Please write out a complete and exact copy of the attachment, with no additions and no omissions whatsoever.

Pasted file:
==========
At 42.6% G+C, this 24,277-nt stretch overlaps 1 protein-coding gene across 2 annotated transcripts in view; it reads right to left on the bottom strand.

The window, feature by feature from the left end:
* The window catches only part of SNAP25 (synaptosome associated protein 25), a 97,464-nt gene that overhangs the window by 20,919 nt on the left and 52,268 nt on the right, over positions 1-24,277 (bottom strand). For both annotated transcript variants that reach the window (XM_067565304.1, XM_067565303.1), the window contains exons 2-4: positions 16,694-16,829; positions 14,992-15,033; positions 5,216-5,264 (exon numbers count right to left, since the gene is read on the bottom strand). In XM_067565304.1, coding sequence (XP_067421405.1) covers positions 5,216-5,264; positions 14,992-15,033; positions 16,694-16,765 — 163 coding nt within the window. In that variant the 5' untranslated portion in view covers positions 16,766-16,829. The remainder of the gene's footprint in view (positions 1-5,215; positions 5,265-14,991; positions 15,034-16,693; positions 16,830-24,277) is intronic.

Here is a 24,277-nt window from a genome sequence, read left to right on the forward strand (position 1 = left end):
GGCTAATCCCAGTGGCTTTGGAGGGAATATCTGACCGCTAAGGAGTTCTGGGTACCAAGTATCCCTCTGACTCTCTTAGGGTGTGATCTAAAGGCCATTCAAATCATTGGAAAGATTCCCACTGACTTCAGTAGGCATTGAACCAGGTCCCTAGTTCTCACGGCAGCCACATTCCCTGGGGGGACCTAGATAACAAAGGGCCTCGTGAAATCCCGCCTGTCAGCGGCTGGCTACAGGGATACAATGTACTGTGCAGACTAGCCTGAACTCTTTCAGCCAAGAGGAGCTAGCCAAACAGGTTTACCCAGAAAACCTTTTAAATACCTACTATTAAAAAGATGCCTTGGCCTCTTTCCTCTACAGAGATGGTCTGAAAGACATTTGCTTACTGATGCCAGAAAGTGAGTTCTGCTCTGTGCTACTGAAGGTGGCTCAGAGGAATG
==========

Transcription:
At 42.6% G+C, this 24,277-nt stretch overlaps 1 protein-coding gene across 2 annotated transcripts in view; it reads right to left on the bottom strand.

The window, feature by feature from the left end:
* The window catches only part of SNAP25 (synaptosome associated protein 25), a 97,464-nt gene that overhangs the window by 20,919 nt on the left and 52,268 nt on the right, over positions 1-24,277 (bottom strand). For both annotated transcript variants that reach the window (XM_067565304.1, XM_067565303.1), the window contains exons 2-4: positions 16,694-16,829; positions 14,992-15,033; positions 5,216-5,264 (exon numbers count right to left, since the gene is read on the bottom strand). In XM_067565304.1, coding sequence (XP_067421405.1) covers positions 5,216-5,264; positions 14,992-15,033; positions 16,694-16,765 — 163 coding nt within the window. In that variant the 5' untranslated portion in view covers positions 16,766-16,829. The remainder of the gene's footprint in view (positions 1-5,215; positions 5,265-14,991; positions 15,034-16,693; positions 16,830-24,277) is intronic.

Here is a 24,277-nt window from a genome sequence, read left to right on the forward strand (position 1 = left end):
GGCTAATCCCAGTGGCTTTGGAGGGAATATCTGACCGCTAAGGAGTTCTGGGTACCAAGTATCCCTCTGACTCTCTTAGGGTGTGATCTAAAGGCCATTCAAATCATTGGAAAGATTCCCACTGACTTCAGTAGGCATTGAACCAGGTCCCTAGTTCTCACGGCAGCCACATTCCCTGGGGGGACCTAGATAACAAAGGGCCTCGTGAAATCCCGCCTGTCAGCGGCTGGCTACAGGGATACAATGTACTGTGCAGACTAGCCTGAACTCTTTCAGCCAAGAGGAGCTAGCCAAACAGGTTTACCCAGAAAACCTTTTAAATACCTACTATTAAAAAGATGCCTTGGCCTCTTTCCTCTACAGAGATGGTCTGAAAGACATTTGCTTACTGATGCCAGAAAGTGAGTTCTGCTCTGTGCTACTGAAGGTGGCTCAGAGGAATG